The New Fez: A Review of Full Bore
I’ve been putting off this review, because I don’t like reviewing a game before I’ve finished my playthrough. However, I just can’t bring myself to rush through it–and honestly, I don’t think I’d be able to if I tried (some puzzles are insane). But to be succinct, I love Full Bore.
The game follows a boar (you get your choice between boy and girl) who, after a series of unfortunate events, finds him or herself mining to replenish the gems found missing from the hometown’s vault. This isn’t a platformer. The boar can’t jump across gaps, and doesn’t need to balance carefully – you move from one block to the next, digging out ones around you as you go. Simple, straightforward, and I love it. It’s really nice that there aren’t a million controls and tricks to learn – for one puzzle, I got stuck and had a friend sit down to help. After showing them the controls once, they were off to the races – and after solving that one puzzle, they wanted to keep going. I’m going to use the word ‘elegant’, because there is no other word for how simple and clever and complex this game is.
The best way to describe Full Bore is “the new Fez.” Similarities include the pixelated aesthetics, the meditational music, the hints that there is something more to the story, and the elegantly simple mechanic that leads to devilishly difficult puzzles. Even the map is very stylistically similar to that in Fez. However, with all these similarities, one would be insane to call it a clone. While it evokes some of the stronger points in Fez, it never feels like a cheat or a shortcut; this is a game that likely saw Fez, took inspiration, and went their own direction.
However, with Fez the full motivation was collecting the cubes. Whenever your progress was stopped, it was by a door that required more cubes to unlock. In Full Bore, while you do need to collect gems, the game is more focused on story. For example, the mechanic Wotan needs a #3 Samoflange to fix the drill, and you can’t progress until you find that piece. While this makes the game feel less like an MMO “collect 5 hides” quest (as the cube collection in Fez started to feel like), it makes progress a little more difficult. It means that you can get stuck because while you have plenty of gems, you don’t know where to find that Samoflange, or what room has the door you need.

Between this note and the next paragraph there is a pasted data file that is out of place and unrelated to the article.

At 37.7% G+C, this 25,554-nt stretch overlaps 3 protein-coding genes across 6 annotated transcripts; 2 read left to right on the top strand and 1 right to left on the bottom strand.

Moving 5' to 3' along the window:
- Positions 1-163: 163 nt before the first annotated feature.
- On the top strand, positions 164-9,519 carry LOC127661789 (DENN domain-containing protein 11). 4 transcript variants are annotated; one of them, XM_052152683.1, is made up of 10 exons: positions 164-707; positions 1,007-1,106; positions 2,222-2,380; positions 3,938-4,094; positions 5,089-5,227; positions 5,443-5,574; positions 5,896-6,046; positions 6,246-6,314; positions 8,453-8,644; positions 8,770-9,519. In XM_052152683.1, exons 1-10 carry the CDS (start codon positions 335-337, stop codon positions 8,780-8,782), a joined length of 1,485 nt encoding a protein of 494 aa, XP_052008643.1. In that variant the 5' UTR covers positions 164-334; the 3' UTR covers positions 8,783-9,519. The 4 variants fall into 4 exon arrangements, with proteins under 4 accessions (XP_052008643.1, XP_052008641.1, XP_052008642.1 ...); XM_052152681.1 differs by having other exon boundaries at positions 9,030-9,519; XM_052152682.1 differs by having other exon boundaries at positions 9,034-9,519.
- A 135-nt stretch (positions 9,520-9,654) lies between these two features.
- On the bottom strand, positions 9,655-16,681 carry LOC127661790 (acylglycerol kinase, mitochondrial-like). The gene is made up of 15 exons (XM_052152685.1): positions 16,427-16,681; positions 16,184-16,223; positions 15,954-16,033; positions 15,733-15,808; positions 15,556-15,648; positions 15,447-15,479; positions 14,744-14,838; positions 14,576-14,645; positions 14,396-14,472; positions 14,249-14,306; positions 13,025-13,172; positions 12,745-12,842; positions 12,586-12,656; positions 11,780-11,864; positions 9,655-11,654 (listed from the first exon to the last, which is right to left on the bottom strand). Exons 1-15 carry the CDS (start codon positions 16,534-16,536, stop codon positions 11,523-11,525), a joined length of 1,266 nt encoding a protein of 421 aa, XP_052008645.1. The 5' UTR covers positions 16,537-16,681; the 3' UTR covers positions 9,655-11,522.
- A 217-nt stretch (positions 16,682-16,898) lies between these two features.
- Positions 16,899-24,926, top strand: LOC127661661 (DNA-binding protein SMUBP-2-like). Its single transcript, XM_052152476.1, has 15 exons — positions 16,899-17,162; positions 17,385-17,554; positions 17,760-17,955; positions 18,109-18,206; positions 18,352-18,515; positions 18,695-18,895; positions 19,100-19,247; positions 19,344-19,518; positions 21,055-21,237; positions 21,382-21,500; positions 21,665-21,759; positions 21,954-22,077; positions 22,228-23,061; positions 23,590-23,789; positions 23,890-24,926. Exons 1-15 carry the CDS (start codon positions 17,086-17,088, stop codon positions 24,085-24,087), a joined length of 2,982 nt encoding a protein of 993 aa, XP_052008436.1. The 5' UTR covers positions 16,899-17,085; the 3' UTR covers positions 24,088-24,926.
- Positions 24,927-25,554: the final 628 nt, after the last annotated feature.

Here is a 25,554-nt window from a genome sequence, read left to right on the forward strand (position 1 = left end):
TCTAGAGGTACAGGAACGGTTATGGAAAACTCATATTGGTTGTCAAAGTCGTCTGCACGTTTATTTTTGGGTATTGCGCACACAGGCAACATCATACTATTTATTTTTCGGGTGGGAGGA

Of the two biggest strengths of the game, the first is obviously the puzzles. For me, they range from “well, duh” to “okay, I’ve had to put down the game 8 times but something finally clicked and man do I feel like the most clever person in existence!” It’s a good variety, and for the most part, I’m able to figure the tougher ones out after a couple of breaks (exceptions being rooms that are clearly just bonus rooms, like those crazy code rooms in Fez).
That’s where the second strength lies: the aesthetics. Even if I do have to start and stop a bunch of times, I’m totally fine with it. The art ranges from “breathtaking” to “stunning,” the music is good enough that you can just listen to it for hours (but it doesn’t force you to), and even the player character is almost hypnotizing. It’s an adorable little boar, with flawless animations for many different situations. Seriously, I’ve never found myself so enraptured by 32×32 pixels before.
I can’t tell you how it ends, or how well the ending balances with the rest of the game. Heck, I can’t even tell you if it has multiple endings. Sure, it’s been out long enough (since May 6th) that there are plenty of walkthroughs and “Let’s Play”s, but I legitimately don’t want to spoil it for myself. That’s how good this game is: I feel like if I go to the internet for help or clues, I’ll be robbing myself of a valuable experience. I’m wholly enamoured of this game, and think everyone who likes puzzles should go get this game now.